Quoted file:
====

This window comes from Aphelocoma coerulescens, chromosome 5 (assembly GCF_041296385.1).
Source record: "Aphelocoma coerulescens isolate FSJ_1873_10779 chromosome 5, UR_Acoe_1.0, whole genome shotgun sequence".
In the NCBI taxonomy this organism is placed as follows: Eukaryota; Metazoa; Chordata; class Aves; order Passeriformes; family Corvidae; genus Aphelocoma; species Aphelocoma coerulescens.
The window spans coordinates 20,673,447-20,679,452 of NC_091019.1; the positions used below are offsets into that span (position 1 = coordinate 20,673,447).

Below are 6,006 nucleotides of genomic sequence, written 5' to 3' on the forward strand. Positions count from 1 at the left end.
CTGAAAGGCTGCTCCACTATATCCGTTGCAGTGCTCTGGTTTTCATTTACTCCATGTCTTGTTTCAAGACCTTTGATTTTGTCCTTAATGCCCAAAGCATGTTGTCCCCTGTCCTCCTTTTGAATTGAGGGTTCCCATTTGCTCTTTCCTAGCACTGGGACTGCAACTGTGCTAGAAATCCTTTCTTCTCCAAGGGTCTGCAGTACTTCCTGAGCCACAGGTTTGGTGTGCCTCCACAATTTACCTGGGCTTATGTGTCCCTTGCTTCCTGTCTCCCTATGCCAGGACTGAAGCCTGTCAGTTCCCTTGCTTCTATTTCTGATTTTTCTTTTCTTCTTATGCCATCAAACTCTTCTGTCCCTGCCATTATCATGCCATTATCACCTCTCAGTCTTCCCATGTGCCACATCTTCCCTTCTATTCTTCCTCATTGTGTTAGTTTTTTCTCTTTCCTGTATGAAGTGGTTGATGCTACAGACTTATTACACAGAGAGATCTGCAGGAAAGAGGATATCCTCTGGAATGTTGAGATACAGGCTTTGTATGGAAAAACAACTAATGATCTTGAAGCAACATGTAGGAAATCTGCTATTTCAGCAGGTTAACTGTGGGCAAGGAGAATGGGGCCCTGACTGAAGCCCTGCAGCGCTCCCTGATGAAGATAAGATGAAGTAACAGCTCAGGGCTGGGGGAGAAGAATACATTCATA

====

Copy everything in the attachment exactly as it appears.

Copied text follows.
This window comes from Aphelocoma coerulescens, chromosome 5 (assembly GCF_041296385.1).
Source record: "Aphelocoma coerulescens isolate FSJ_1873_10779 chromosome 5, UR_Acoe_1.0, whole genome shotgun sequence".
In the NCBI taxonomy this organism is placed as follows: Eukaryota; Metazoa; Chordata; class Aves; order Passeriformes; family Corvidae; genus Aphelocoma; species Aphelocoma coerulescens.
The window spans coordinates 20,673,447-20,679,452 of NC_091019.1; the positions used below are offsets into that span (position 1 = coordinate 20,673,447).

Below are 6,006 nucleotides of genomic sequence, written 5' to 3' on the forward strand. Positions count from 1 at the left end.
CTGAAAGGCTGCTCCACTATATCCGTTGCAGTGCTCTGGTTTTCATTTACTCCATGTCTTGTTTCAAGACCTTTGATTTTGTCCTTAATGCCCAAAGCATGTTGTCCCCTGTCCTCCTTTTGAATTGAGGGTTCCCATTTGCTCTTTCCTAGCACTGGGACTGCAACTGTGCTAGAAATCCTTTCTTCTCCAAGGGTCTGCAGTACTTCCTGAGCCACAGGTTTGGTGTGCCTCCACAATTTACCTGGGCTTATGTGTCCCTTGCTTCCTGTCTCCCTATGCCAGGACTGAAGCCTGTCAGTTCCCTTGCTTCTATTTCTGATTTTTCTTTTCTTCTTATGCCATCAAACTCTTCTGTCCCTGCCATTATCATGCCATTATCACCTCTCAGTCTTCCCATGTGCCACATCTTCCCTTCTATTCTTCCTCATTGTGTTAGTTTTTTCTCTTTCCTGTATGAAGTGGTTGATGCTACAGACTTATTACACAGAGAGATCTGCAGGAAAGAGGATATCCTCTGGAATGTTGAGATACAGGCTTTGTATGGAAAAACAACTAATGATCTTGAAGCAACATGTAGGAAATCTGCTATTTCAGCAGGTTAACTGTGGGCAAGGAGAATGGGGCCCTGACTGAAGCCCTGCAGCGCTCCCTGATGAAGATAAGATGAAGTAACAGCTCAGGGCTGGGGGAGAAGAATACATTCATA